ELL News Headlines

Throughout the week, Colorín Colorado gathers news headlines related to English language learners from around the country. The ELL Headlines are posted Monday through Friday and are available for free!

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Q & A with Elizabeth Acevedo on Her New Book

After the success of her debut novel in verse, The Poet X, whose cover is now adorned with the National Book Award and Printz Award medals, Elizabeth Acevedo's new novel, With the Fire on High, explores similar themes of family and heritage. Told in prose, the book follows high-school senior, mother, and budding chef Emoni Santiago as she forges a future for herself and her daughter in Philadelphia while defining her own rules and boundaries. Acevedo spoke with PW about portraying an underexplored side of teen motherhood, deciding how best to communicate a character’s story, and the importance of Emoni’s Afro-Puerto Rican and African-American heritage to her experience.

Elementary ESL students publish anthology of poems

Nearly 30 students enrolled in English as a Second Language writing classes at New Highland Elementary School are publishing an anthology of poems adapted from Kentucky educator George Ella Lyon's "Where I Am From" project that promotes a positive understanding of diversity.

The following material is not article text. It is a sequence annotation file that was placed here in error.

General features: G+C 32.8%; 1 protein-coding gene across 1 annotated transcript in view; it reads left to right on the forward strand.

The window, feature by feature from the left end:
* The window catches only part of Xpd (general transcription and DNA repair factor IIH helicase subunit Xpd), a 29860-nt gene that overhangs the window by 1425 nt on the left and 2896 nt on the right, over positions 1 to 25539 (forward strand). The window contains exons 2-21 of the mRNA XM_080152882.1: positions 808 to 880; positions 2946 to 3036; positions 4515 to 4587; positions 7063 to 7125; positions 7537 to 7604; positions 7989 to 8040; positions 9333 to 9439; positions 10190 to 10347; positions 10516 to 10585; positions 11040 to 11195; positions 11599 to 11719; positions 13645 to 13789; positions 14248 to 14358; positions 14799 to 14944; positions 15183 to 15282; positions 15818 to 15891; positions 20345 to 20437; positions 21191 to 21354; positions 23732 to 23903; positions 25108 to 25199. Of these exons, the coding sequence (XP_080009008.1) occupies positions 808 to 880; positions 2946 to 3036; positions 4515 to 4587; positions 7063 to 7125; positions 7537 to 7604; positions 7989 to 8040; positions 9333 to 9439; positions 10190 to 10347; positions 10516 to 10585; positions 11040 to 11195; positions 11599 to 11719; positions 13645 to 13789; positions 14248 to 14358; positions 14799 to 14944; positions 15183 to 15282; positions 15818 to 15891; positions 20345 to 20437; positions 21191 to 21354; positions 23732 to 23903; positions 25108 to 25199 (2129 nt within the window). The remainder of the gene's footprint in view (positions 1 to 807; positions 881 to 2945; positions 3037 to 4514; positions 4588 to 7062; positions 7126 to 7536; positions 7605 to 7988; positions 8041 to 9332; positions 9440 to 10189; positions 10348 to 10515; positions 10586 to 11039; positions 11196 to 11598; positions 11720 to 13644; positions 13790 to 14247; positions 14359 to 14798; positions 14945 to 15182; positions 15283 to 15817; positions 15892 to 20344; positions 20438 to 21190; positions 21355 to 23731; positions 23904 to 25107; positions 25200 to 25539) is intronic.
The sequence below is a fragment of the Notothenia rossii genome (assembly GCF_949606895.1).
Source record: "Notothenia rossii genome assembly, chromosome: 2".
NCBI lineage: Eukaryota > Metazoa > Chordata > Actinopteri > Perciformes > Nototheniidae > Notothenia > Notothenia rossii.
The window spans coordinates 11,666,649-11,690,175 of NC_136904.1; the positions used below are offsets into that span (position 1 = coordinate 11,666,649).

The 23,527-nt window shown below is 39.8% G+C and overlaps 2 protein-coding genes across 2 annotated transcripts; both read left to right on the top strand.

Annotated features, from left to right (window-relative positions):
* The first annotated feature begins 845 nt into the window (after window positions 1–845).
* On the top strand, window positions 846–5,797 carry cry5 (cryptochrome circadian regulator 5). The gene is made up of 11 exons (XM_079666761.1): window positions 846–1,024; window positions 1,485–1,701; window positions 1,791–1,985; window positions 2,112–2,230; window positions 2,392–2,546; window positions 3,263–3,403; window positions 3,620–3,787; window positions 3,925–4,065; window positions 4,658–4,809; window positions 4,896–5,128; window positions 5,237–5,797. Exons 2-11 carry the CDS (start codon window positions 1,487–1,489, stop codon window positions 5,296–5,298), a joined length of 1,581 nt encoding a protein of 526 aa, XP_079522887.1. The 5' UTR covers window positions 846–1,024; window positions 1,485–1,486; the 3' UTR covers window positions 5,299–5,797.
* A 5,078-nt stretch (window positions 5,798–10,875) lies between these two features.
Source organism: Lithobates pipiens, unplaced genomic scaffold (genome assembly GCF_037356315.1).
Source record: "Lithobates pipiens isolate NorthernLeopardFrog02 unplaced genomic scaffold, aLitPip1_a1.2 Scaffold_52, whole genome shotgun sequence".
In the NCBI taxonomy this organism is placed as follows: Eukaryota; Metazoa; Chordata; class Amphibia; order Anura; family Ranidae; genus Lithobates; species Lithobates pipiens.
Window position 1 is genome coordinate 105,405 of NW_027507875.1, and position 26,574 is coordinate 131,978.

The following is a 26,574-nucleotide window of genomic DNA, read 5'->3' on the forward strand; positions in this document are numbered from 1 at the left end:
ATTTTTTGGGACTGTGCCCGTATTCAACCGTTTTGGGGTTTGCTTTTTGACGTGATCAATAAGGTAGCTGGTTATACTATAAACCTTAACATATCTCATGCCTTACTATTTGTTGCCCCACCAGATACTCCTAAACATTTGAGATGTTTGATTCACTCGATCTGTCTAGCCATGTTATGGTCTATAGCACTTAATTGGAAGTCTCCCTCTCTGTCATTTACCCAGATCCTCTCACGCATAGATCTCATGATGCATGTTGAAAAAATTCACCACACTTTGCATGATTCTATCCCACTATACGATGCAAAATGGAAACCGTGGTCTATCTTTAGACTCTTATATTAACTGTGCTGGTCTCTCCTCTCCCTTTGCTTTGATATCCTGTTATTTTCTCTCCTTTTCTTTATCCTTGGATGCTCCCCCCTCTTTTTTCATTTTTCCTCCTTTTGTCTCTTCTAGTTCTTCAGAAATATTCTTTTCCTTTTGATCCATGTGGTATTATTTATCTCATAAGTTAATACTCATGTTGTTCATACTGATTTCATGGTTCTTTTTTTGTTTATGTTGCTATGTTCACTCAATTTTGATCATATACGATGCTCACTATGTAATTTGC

English-Learners and Graduation: How ESSA Could Penalize ELLs and Their Schools

The nation's federal K-12 law may be penalizing older English-language learners and the schools that educate them, a new report from the Migration Policy Institute argues. By making four-year graduation rates such a prominent part of school accountability plans, the Every Student Succeeds Act could lead administrators in traditional high schools to turn away older English-learner students who may need additional time to earn their high school diplomas, posits Julie Sugarman, a senior policy analyst with the institute and the report's author.

'Do They Kick Out Pregnant People?' Navigating College With Kids

Nearly 4 million college students are student parents — that's about a fifth of all undergraduates. "These are the people we need to be investing in," says Lindsey Reichlin Cruse, who studies student parents at the Institute for Women's Policy Research. "They're really facing the odds, working hard to provide for their families and that's what this country is built on." And the data shows that investing in these students is a good bet. Student parents have better GPAs and grades than their classmates without kids. But, they are less likely to graduate. "It's these other factors, these life factors that get in the way," says Reichlin Cruse.

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